Going forward, there will be increased regulatory pressure to reduce a fab's carbon footprint and produce more sustainable products. Moffatt says the industry can expect more pressure to reduce greenhouse gas (GHG) emissions along with adhering to conflict minerals regulations and managing EHS concerns throughout the entire life-cycle of a product (Figure 2). "One company can't do it on its own, it's a life-cycle consideration," said Moffatt.
Regarding standards activities on energetics, Moffatt pointed to ongoing collaboration and hazard assessment between SEMI, SEMATECH and other industry groups.
"We will need to continually evaluate the need for additional standards activities - both new and updates - in addition to industry collaboration on "Green" chemistry," said Moffatt. "As a starting point, sustainability concerns could be built into the initial assessment of new chemicals and processes, which will begin the discussion and raise awareness of these issues."
Hill (SEMATECH) and Moffatt (Applied Materials) will be joined by speakers from IMEC, Intel, Samsung, Air Products, and MW Group at the "Next Generation Eco Fab" session of the Sustainable Manufacturing Forum at SEMICON West 2014, July 7-10 in San Francisco, Calif. For more information, visit: - Applied Materials, Soitec explore Ge substrates [cached]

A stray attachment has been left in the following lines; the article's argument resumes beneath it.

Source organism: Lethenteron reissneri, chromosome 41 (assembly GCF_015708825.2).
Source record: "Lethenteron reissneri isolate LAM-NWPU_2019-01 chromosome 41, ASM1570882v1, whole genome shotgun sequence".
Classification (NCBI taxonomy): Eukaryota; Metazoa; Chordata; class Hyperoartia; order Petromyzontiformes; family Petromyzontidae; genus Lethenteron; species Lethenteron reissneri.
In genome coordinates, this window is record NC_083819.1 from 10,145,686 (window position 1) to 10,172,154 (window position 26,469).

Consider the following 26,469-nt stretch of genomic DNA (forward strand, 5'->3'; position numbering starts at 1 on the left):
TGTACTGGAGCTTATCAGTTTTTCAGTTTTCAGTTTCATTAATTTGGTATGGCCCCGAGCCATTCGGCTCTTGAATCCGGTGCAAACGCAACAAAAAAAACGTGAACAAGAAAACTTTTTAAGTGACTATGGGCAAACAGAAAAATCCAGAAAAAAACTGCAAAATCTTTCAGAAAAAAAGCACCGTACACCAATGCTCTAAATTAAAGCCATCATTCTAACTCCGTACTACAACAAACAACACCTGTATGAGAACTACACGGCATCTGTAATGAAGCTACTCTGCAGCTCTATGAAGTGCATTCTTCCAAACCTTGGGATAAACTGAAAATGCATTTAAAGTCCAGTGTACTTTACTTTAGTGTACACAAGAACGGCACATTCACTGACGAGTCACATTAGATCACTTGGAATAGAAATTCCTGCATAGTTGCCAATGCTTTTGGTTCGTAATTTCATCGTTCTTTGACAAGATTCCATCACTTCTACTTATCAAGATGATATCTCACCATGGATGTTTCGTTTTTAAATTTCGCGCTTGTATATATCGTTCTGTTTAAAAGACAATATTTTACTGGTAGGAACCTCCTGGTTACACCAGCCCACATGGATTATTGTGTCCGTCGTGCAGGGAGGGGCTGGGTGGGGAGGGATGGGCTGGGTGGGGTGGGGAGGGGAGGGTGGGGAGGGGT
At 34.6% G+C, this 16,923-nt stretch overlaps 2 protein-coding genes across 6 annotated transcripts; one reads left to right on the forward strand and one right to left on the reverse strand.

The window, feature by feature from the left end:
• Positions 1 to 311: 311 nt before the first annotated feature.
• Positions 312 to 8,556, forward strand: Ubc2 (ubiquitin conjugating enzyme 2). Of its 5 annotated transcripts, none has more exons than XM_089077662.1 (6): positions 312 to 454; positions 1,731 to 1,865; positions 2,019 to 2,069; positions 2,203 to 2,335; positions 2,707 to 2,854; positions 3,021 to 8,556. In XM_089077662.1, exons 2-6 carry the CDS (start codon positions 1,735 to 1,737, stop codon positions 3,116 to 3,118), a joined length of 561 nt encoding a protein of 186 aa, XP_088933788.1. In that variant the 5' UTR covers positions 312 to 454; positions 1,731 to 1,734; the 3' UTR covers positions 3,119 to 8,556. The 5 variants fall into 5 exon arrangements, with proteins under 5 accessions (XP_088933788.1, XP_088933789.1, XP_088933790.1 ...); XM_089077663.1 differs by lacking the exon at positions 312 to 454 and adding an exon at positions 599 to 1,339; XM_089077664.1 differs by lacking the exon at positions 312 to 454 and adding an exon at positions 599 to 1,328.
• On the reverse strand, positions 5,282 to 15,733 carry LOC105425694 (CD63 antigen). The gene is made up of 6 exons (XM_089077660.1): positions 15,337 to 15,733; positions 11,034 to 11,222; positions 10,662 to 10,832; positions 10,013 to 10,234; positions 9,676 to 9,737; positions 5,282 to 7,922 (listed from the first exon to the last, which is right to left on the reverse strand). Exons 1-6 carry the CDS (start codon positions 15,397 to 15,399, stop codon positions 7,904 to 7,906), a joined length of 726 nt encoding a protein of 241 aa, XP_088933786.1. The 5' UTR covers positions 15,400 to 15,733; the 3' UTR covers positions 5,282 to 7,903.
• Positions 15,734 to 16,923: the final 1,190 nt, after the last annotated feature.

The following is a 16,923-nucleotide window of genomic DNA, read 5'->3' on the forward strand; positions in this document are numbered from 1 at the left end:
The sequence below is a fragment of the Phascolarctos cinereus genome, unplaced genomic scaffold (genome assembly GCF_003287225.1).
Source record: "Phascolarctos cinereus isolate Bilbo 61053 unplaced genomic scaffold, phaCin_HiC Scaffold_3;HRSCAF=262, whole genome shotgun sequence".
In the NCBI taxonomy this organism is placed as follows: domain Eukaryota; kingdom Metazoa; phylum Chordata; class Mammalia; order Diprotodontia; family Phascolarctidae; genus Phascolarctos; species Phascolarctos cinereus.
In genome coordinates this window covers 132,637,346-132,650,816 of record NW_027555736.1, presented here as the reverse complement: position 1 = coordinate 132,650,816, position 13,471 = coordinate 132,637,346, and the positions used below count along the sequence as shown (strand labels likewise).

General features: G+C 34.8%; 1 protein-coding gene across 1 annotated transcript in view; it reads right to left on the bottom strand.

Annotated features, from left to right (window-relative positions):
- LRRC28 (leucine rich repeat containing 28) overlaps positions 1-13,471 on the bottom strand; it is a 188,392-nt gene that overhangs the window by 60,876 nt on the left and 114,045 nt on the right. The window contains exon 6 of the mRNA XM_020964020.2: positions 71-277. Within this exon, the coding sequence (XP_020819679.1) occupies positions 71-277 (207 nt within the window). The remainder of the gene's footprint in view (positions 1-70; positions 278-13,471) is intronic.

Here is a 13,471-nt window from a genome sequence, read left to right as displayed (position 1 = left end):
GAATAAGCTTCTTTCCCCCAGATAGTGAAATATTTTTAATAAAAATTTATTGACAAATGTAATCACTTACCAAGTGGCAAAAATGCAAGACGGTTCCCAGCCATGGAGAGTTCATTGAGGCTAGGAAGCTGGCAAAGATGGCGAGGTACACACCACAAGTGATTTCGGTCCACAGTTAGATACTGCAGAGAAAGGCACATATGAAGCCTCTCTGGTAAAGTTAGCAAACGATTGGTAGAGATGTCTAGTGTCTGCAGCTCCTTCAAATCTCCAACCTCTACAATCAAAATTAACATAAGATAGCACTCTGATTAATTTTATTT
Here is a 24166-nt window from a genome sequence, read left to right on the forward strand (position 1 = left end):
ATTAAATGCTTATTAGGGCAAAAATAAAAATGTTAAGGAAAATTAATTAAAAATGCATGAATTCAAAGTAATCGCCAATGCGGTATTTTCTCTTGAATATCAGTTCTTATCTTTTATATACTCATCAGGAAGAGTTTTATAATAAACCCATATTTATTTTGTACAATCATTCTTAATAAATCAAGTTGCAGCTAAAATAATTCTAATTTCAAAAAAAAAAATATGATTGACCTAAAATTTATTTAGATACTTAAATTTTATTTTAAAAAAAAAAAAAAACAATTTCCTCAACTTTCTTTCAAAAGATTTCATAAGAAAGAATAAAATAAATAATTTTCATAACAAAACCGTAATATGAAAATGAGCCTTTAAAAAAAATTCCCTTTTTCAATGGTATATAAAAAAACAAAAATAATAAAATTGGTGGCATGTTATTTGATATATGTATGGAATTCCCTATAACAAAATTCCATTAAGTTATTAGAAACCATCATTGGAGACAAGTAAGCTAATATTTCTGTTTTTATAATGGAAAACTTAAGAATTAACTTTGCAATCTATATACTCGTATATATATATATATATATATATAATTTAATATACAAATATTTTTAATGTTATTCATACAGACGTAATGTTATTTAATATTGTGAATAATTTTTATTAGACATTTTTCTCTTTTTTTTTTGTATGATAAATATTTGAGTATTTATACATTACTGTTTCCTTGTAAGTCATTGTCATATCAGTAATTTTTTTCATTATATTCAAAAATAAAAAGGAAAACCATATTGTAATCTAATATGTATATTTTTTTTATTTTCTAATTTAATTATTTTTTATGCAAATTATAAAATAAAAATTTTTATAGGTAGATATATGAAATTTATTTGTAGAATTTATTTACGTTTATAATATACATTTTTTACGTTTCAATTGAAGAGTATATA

Steve Moffatt, an engineering manager working in the front-end products group at Applied Materials (Santa Clara, Calif.), said that as performance gains begin to slow down in bulk silicon, companies are looking for "any way out of the box, going to extraordinary lengths to develop locally strained structures in silicon, or perhaps moving to thin layers of pure germanium."

"The important thing is to make these engineered substrates available for industrial use at the right costs, and that takes a long time," Moffatt said."Silicon-on-insulator has been in development for many years, and now we see IBM, AMD, Motorola and others using the technology."
Developing industrial-standard technology with germanium will follow a similar course, he said, "but right now it is hard to say if that will take two, five or 10 years."